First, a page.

Firing Line Museum
Revealing the secrets of the Japanese flag
The Firing Line Museum received funding from the Welsh Museums Federation to deliver a project to reinterpret Japanese flags from the Royal Welsh Regimental Collections.
As a starting point, Tamayo, a Japanese translator and student from Cardiff University, was recruited to investigate an artefact within the museum; a single Japanese flag that had been captured by the Welch Regiment in Burma.
As Tamayo skilfully researched and revealed the name of the original owner of the flag, identified the community it originated from and identified official stamp marks that had been left on the flag, it quickly became apparent how much of the artefact’s symbolism and emotional resonance had been lost in its transition from captured flag to museum artefact.
Working collaboratively with the Brecon Regimental Museum of The Royal Welsh, access was provided to similar artefacts. These Japanese flags were historically signed by members of a Japanese soldier’s community as they embarked into conflict.
The act of translating signatures gave new life to these artefacts, making sense of how the Japanese flags relate to each other and allowing us as museums to create new interpretations based on Japanese narratives that contextualise the traditional (and very limited) regimental meaning placed on them.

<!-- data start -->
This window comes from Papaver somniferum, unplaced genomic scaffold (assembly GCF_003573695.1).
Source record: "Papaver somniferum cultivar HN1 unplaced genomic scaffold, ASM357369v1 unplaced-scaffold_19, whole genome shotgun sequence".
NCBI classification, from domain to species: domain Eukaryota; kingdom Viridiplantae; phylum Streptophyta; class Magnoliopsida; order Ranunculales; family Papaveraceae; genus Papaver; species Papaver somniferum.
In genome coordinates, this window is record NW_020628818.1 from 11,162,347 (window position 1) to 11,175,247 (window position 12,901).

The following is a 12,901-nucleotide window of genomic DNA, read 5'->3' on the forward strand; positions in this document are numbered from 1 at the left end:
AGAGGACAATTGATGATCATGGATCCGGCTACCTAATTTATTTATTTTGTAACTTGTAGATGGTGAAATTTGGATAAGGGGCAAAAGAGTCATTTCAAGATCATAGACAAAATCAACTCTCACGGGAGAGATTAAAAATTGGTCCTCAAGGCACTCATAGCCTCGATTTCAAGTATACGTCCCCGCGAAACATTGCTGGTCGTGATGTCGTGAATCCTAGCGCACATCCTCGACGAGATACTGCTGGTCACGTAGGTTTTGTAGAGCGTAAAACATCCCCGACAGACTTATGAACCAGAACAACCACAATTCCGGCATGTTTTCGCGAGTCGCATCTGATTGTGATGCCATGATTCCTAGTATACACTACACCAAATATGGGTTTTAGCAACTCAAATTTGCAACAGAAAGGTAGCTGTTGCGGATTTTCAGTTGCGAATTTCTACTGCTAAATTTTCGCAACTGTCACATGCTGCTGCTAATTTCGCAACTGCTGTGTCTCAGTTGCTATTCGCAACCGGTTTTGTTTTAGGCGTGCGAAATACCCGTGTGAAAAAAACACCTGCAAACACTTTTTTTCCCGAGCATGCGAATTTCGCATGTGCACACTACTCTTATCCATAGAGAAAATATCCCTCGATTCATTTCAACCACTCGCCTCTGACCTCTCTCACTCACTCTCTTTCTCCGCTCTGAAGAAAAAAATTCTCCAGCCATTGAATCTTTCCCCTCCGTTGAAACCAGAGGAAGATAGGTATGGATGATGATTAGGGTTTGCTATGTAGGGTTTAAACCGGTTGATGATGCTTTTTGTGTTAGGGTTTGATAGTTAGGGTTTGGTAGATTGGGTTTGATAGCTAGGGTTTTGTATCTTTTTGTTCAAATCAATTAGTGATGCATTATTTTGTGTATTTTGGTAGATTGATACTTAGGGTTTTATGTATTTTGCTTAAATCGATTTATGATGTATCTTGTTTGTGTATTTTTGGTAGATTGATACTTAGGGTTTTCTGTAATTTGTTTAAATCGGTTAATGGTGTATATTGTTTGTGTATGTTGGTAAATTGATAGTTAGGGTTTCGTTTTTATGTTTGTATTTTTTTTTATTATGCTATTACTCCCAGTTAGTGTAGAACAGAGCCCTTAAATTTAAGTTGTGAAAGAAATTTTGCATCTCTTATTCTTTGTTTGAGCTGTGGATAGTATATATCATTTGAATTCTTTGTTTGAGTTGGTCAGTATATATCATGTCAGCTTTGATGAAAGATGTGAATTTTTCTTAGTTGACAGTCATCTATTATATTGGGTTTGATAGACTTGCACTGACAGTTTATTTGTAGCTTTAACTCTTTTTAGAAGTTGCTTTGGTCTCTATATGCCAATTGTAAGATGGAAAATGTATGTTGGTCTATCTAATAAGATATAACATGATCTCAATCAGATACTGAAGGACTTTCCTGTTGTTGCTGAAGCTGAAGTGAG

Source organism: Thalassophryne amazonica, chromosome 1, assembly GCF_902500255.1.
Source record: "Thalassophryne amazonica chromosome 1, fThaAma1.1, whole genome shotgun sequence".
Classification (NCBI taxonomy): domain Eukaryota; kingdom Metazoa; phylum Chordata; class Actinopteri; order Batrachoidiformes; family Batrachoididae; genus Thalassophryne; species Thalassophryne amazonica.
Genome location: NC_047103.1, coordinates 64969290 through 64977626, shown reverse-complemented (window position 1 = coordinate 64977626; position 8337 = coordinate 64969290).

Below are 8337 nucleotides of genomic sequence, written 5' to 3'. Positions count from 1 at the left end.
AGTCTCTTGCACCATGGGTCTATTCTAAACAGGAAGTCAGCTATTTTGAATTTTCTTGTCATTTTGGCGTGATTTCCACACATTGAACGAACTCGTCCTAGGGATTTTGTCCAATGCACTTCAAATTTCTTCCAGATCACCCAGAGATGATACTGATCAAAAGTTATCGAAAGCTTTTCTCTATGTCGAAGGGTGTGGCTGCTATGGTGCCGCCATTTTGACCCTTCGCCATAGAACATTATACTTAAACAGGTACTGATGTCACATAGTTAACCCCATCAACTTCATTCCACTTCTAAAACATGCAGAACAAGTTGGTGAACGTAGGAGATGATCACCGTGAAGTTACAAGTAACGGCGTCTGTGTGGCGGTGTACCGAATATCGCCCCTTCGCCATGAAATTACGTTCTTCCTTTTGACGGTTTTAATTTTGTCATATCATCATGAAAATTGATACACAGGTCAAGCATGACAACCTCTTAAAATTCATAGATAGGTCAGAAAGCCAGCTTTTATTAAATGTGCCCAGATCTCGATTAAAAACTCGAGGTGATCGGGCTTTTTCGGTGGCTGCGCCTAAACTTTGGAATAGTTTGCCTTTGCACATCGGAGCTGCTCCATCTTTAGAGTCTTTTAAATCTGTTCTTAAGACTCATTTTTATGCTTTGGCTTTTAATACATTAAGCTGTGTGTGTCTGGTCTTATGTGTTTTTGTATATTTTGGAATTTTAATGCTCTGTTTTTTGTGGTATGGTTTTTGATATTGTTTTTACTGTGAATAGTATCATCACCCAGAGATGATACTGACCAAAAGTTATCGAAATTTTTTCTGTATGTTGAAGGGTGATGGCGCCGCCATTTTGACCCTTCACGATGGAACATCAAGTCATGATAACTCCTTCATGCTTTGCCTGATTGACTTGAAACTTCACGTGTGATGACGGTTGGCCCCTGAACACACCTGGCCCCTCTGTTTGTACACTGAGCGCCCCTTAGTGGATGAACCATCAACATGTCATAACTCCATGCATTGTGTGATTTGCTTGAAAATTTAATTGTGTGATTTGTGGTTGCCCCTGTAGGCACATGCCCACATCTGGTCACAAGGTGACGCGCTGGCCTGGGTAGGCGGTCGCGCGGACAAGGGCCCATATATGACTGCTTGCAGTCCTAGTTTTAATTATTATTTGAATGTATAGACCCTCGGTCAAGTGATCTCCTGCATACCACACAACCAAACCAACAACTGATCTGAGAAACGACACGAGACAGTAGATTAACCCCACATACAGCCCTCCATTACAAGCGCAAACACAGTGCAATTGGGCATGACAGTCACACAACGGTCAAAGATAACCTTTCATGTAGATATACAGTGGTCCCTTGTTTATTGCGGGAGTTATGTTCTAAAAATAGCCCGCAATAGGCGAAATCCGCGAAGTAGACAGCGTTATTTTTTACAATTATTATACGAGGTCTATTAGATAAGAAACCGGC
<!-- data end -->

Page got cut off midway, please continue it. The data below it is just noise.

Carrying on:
This has been a new approach to curatorial projects for both museums leading to new interpretative strategies to widen the audiences who engage with our collections. The Covid-19 pandemic may have temporarily postponed these redisplay projects but this project has helped to pave the way for how the stories of regimental artefacts are interpreted in the future.
The funding also enabled us to produce a short documentary film that followed the progress of this project.